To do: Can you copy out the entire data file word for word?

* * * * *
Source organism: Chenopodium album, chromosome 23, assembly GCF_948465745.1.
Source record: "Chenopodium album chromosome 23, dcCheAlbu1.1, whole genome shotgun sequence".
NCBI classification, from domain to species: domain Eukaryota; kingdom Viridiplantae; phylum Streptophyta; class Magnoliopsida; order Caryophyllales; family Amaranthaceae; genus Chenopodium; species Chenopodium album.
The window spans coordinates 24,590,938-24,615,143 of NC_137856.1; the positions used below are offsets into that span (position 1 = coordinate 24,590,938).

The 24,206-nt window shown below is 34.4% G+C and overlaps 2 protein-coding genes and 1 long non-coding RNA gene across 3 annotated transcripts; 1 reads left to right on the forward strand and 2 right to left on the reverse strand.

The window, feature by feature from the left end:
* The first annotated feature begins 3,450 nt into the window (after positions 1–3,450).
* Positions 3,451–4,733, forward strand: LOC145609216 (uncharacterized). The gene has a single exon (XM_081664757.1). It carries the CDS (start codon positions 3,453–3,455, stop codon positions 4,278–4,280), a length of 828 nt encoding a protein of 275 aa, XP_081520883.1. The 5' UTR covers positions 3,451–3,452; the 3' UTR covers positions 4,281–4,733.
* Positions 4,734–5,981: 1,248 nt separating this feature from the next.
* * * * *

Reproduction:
Source organism: Chenopodium album, chromosome 23, assembly GCF_948465745.1.
Source record: "Chenopodium album chromosome 23, dcCheAlbu1.1, whole genome shotgun sequence".
NCBI classification, from domain to species: domain Eukaryota; kingdom Viridiplantae; phylum Streptophyta; class Magnoliopsida; order Caryophyllales; family Amaranthaceae; genus Chenopodium; species Chenopodium album.
The window spans coordinates 24,590,938-24,615,143 of NC_137856.1; the positions used below are offsets into that span (position 1 = coordinate 24,590,938).

The 24,206-nt window shown below is 34.4% G+C and overlaps 2 protein-coding genes and 1 long non-coding RNA gene across 3 annotated transcripts; 1 reads left to right on the forward strand and 2 right to left on the reverse strand.

The window, feature by feature from the left end:
* The first annotated feature begins 3,450 nt into the window (after positions 1–3,450).
* Positions 3,451–4,733, forward strand: LOC145609216 (uncharacterized). The gene has a single exon (XM_081664757.1). It carries the CDS (start codon positions 3,453–3,455, stop codon positions 4,278–4,280), a length of 828 nt encoding a protein of 275 aa, XP_081520883.1. The 5' UTR covers positions 3,451–3,452; the 3' UTR covers positions 4,281–4,733.
* Positions 4,734–5,981: 1,248 nt separating this feature from the next.